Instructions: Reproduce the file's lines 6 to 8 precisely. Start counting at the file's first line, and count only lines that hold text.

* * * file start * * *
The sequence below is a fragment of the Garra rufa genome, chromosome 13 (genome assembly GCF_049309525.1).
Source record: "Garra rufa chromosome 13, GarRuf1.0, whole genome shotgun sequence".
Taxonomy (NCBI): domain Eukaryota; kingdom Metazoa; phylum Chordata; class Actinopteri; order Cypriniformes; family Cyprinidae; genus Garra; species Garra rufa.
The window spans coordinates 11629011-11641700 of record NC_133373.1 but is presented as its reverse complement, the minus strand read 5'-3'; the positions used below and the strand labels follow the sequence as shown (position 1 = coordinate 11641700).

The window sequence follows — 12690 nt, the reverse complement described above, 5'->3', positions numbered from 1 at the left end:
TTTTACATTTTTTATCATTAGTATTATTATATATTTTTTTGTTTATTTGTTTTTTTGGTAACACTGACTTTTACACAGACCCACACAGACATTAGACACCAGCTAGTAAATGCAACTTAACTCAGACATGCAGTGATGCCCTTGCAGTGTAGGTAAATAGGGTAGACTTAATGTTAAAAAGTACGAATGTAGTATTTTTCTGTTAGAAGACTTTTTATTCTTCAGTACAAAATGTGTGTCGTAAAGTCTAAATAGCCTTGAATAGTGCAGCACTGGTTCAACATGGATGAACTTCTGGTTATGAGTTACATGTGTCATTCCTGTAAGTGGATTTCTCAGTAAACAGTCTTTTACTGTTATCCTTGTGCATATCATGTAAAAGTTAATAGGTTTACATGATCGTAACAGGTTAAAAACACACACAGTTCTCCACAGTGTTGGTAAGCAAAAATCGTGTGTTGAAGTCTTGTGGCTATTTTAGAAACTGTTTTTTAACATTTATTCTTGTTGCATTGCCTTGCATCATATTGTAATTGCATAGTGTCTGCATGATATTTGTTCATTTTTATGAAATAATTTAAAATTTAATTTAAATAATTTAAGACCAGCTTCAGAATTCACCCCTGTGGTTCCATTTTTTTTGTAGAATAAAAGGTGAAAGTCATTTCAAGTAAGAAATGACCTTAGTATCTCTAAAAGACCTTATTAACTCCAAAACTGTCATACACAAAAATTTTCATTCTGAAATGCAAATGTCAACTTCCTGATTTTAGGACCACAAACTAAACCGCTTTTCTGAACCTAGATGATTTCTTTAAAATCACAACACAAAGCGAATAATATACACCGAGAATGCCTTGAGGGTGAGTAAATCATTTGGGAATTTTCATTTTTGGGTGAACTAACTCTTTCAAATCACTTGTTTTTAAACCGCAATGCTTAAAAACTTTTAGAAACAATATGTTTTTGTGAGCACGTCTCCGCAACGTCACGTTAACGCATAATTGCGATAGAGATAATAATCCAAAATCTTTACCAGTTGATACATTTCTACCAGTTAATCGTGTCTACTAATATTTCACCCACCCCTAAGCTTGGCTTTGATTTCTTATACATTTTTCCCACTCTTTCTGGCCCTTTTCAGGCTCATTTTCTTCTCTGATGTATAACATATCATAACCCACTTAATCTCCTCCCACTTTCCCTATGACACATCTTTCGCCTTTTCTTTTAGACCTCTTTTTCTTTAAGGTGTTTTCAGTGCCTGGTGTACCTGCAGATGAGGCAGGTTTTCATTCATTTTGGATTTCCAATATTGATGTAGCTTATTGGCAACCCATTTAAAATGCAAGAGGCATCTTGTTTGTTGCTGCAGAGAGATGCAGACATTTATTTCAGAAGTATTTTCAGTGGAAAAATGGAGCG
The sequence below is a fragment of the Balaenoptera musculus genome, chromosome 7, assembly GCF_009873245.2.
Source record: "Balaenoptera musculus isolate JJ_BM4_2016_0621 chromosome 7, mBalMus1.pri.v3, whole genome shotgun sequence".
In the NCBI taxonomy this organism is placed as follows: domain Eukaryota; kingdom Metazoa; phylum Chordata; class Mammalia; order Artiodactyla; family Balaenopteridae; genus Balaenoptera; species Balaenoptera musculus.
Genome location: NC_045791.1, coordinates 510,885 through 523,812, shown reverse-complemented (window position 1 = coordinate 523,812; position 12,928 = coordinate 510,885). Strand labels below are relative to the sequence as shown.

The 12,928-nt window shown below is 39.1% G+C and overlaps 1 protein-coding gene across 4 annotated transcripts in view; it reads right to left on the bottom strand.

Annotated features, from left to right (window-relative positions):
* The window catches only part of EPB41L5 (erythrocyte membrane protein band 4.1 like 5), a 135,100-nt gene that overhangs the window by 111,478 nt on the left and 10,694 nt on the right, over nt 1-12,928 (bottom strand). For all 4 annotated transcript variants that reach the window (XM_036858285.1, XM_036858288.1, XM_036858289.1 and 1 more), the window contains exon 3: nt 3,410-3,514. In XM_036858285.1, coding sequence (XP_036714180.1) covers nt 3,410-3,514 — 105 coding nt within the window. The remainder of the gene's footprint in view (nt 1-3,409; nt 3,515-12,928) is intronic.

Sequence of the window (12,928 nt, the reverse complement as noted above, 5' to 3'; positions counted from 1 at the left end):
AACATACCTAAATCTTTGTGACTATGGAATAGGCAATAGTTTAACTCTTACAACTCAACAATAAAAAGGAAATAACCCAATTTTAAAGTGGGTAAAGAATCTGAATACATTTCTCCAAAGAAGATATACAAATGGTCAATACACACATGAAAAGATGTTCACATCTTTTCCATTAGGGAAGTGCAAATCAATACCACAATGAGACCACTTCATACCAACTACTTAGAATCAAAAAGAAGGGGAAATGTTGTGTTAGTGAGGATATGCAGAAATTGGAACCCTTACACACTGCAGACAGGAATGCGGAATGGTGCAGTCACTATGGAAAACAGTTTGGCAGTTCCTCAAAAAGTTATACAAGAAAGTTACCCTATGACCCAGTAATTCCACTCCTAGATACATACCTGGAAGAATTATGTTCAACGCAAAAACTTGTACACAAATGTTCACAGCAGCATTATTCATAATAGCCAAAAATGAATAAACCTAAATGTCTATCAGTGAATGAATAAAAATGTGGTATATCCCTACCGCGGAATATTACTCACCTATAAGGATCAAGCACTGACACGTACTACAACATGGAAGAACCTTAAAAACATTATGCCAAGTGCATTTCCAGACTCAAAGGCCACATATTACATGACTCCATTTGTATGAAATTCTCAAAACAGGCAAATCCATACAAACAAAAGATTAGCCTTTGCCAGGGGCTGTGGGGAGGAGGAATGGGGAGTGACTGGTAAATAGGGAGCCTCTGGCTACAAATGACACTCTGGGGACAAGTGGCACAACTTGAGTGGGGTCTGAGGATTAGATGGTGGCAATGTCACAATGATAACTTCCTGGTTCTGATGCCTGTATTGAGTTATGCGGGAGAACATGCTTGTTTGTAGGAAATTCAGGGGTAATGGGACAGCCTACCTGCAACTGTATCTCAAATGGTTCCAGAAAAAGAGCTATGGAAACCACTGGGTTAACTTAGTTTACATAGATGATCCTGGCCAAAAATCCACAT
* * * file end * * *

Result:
TTTTACATTTTTTATCATTAGTATTATTATATATTTTTTTGTTTATTTGTTTTTTTGGTAACACTGACTTTTACACAGACCCACACAGACATTAGACACCAGCTAGTAAATGCAACTTAACTCAGACATGCAGTGATGCCCTTGCAGTGTAGGTAAATAGGGTAGACTTAATGTTAAAAAGTACGAATGTAGTATTTTTCTGTTAGAAGACTTTTTATTCTTCAGTACAAAATGTGTGTCGTAAAGTCTAAATAGCCTTGAATAGTGCAGCACTGGTTCAACATGGATGAACTTCTGGTTATGAGTTACATGTGTCATTCCTGTAAGTGGATTTCTCAGTAAACAGTCTTTTACTGTTATCCTTGTGCATATCATGTAAAAGTTAATAGGTTTACATGATCGTAACAGGTTAAAAACACACACAGTTCTCCACAGTGTTGGTAAGCAAAAATCGTGTGTTGAAGTCTTGTGGCTATTTTAGAAACTGTTTTTTAACATTTATTCTTGTTGCATTGCCTTGCATCATATTGTAATTGCATAGTGTCTGCATGATATTTGTTCATTTTTATGAAATAATTTAAAATTTAATTTAAATAATTTAAGACCAGCTTCAGAATTCACCCCTGTGGTTCCATTTTTTTTGTAGAATAAAAGGTGAAAGTCATTTCAAGTAAGAAATGACCTTAGTATCTCTAAAAGACCTTATTAACTCCAAAACTGTCATACACAAAAATTTTCATTCTGAAATGCAAATGTCAACTTCCTGATTTTAGGACCACAAACTAAACCGCTTTTCTGAACCTAGATGATTTCTTTAAAATCACAACACAAAGCGAATAATATACACCGAGAATGCCTTGAGGGTGAGTAAATCATTTGGGAATTTTCATTTTTGGGTGAACTAACTCTTTCAAATCACTTGTTTTTAAACCGCAATGCTTAAAAACTTTTAGAAACAATATGTTTTTGTGAGCACGTCTCCGCAACGTCACGTTAACGCATAATTGCGATAGAGATAATAATCCAAAATCTTTACCAGTTGATACATTTCTACCAGTTAATCGTGTCTACTAATATTTCACCCACCCCTAAGCTTGGCTTTGATTTCTTATACATTTTTCCCACTCTTTCTGGCCCTTTTCAGGCTCATTTTCTTCTCTGATGTATAACATATCATAACCCACTTAATCTCCTCCCACTTTCCCTATGACACATCTTTCGCCTTTTCTTTTAGACCTCTTTTTCTTTAAGGTGTTTTCAGTGCCTGGTGTACCTGCAGATGAGGCAGGTTTTCATTCATTTTGGATTTCCAATATTGATGTAGCTTATTGGCAACCCATTTAAAATGCAAGAGGCATCTTGTTTGTTGCTGCAGAGAGATGCAGACATTTATTTCAGAAGTATTTTCAGTGGAAAAATGGAGCG
The sequence below is a fragment of the Balaenoptera musculus genome, chromosome 7, assembly GCF_009873245.2.
Source record: "Balaenoptera musculus isolate JJ_BM4_2016_0621 chromosome 7, mBalMus1.pri.v3, whole genome shotgun sequence".